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ResourceMFG | Manufacturing Workforce Specialists
5 aspects of common courtesy in manufacturing

When you are just starting out at a manufacturing company, or your firm brings someone else aboard, it's important to be as professional and open with these new people as you can. And while it's not always easy to get into the swing of a new work culture right away, you can certainly do more to make that process as seamless as possible from either side of the relationship.

That starts with giving everyone at your facility common courtesy and following basic etiquette, including these examples:

1) Know your role

First and foremost, you need to recognize that everyone in the factory has their own particular role and, in many cases, they've been doing it for years, according to All About Lean. For that reason, you shouldn't presume you can just start questioning their processes. The same applies to new hires; as long as they have proven proficient in the past, it's important not to get too in the weeds with showing them "your way" of doing things.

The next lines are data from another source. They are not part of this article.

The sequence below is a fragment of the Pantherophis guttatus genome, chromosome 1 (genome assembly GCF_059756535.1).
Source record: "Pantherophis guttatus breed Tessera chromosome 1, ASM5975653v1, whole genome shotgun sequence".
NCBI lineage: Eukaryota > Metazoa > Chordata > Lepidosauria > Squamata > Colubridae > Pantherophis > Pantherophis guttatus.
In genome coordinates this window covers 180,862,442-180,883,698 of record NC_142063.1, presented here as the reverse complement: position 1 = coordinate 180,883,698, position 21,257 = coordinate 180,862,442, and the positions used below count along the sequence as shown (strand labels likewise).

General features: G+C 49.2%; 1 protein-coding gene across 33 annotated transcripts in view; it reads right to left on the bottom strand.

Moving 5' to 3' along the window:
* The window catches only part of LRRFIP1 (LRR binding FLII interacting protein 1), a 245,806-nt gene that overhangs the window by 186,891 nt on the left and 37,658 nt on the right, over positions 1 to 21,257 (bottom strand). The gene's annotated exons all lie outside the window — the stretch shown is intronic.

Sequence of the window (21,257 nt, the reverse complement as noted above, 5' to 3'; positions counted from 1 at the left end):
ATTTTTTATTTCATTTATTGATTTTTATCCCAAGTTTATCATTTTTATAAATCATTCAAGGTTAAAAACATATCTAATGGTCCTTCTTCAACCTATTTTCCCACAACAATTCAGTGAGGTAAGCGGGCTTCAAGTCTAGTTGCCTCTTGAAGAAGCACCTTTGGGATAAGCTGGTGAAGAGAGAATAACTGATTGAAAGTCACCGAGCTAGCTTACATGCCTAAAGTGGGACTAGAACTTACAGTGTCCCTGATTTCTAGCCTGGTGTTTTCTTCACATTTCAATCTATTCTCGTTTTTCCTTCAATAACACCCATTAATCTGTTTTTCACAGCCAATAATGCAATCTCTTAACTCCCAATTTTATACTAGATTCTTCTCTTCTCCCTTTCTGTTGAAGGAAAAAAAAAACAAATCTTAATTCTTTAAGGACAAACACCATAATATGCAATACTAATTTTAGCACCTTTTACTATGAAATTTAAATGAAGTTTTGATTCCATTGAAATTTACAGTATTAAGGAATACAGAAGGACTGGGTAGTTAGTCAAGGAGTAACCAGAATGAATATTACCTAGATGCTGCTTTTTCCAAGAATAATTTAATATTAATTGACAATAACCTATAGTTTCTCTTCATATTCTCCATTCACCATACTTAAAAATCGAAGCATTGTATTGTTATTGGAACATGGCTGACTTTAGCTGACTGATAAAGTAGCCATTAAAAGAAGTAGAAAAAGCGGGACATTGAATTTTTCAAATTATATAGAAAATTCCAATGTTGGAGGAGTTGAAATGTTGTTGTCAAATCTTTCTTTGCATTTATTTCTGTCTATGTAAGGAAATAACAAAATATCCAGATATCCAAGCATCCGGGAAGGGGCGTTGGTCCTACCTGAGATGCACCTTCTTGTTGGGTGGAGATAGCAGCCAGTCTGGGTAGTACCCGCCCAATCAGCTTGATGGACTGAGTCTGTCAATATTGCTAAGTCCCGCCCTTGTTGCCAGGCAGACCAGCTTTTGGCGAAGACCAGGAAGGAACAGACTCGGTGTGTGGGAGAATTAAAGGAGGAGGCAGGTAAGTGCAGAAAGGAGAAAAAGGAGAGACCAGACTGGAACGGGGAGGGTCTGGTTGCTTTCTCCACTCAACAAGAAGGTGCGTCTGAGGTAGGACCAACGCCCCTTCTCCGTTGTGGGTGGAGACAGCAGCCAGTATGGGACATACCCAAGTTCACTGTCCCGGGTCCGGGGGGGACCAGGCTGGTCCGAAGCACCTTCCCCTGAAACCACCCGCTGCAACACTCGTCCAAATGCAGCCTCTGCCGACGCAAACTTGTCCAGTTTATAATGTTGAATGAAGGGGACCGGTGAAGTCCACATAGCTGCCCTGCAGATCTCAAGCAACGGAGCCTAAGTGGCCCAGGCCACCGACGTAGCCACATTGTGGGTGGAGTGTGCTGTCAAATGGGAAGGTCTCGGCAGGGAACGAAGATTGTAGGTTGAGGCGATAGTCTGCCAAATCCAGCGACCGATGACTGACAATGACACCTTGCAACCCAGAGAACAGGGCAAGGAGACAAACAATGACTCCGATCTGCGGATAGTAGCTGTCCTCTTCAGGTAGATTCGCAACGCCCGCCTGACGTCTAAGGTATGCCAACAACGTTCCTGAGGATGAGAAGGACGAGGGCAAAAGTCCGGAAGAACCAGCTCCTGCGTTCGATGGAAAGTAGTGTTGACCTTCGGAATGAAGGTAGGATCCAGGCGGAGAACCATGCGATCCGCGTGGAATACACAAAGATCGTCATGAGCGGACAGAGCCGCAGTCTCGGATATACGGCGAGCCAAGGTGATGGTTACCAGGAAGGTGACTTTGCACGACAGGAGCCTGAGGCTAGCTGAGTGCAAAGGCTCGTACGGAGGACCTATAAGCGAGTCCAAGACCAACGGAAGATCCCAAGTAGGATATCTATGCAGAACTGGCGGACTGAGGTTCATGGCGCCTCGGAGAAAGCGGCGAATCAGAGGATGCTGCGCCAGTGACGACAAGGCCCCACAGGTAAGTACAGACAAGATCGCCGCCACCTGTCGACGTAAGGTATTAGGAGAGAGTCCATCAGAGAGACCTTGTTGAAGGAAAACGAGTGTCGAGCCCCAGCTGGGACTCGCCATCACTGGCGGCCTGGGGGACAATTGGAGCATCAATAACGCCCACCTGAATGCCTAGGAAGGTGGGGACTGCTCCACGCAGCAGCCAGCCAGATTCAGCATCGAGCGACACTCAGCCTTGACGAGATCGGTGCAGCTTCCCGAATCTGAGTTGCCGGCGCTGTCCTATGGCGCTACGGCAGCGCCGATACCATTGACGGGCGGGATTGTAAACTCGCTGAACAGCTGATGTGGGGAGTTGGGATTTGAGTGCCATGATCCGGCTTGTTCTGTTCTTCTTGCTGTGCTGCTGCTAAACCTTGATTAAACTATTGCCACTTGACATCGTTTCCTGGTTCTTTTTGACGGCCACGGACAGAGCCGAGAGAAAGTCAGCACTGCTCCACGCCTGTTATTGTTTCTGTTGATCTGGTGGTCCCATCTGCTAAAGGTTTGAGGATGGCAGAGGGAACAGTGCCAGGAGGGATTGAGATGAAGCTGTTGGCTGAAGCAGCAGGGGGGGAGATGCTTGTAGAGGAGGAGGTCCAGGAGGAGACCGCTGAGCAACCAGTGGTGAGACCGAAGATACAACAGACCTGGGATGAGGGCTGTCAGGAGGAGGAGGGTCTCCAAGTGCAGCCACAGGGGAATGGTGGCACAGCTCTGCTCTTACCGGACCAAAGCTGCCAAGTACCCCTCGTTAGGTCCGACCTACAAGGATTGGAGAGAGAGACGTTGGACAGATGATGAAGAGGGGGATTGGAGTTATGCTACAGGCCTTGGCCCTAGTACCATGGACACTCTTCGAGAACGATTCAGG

2) Keep your head on a swivel

No matter if you've been in at a manufacturer for two days or two decades, it's critical to know that there's a lot of activity going on at all times and the factory floor can be a dangerous place as a result, All About Lean added. Not only is it just good practice to be aware of your surroundings, it's also vital for staying out of your coworkers' way and not gumming up the works.

3) Keep your feedback constructive

This is good advice for your life, but it's critical that any time you're giving people feedback, you're not just putting them down, according to Karico International. It's always going to be better for all involved to say, "Have you thought about doing that this way, because..." instead of "Why are you doing it that way? Do it this way instead!" That's true not only because it's more courteous, but also because the other person is far more likely to actually take the advice.

4) Acclimate to the culture

If you're a fresh hire, it's important to get the lay of the land and try to blend into how your new employer operates on a daily basis, Karico International said. You may have gotten the job done quite well at your old company, but there's certainly more than one way to be effective and efficient. Even if you think there are ways your new company can improve, you should raise those issues a little farther down the road.

5) Be respectful

This is another good piece of life advice, but no matter what situation you are in — whether dealing with coworkers, bosses or subordinates — prioritize treating everyone at your business like an adult, according to Zippia. That means no talking down to them, no gossiping, and generally treating everyone the way you would like to be treated. When you do that, you are in a far better position to build great, lasting relationships with everyone under your roof.

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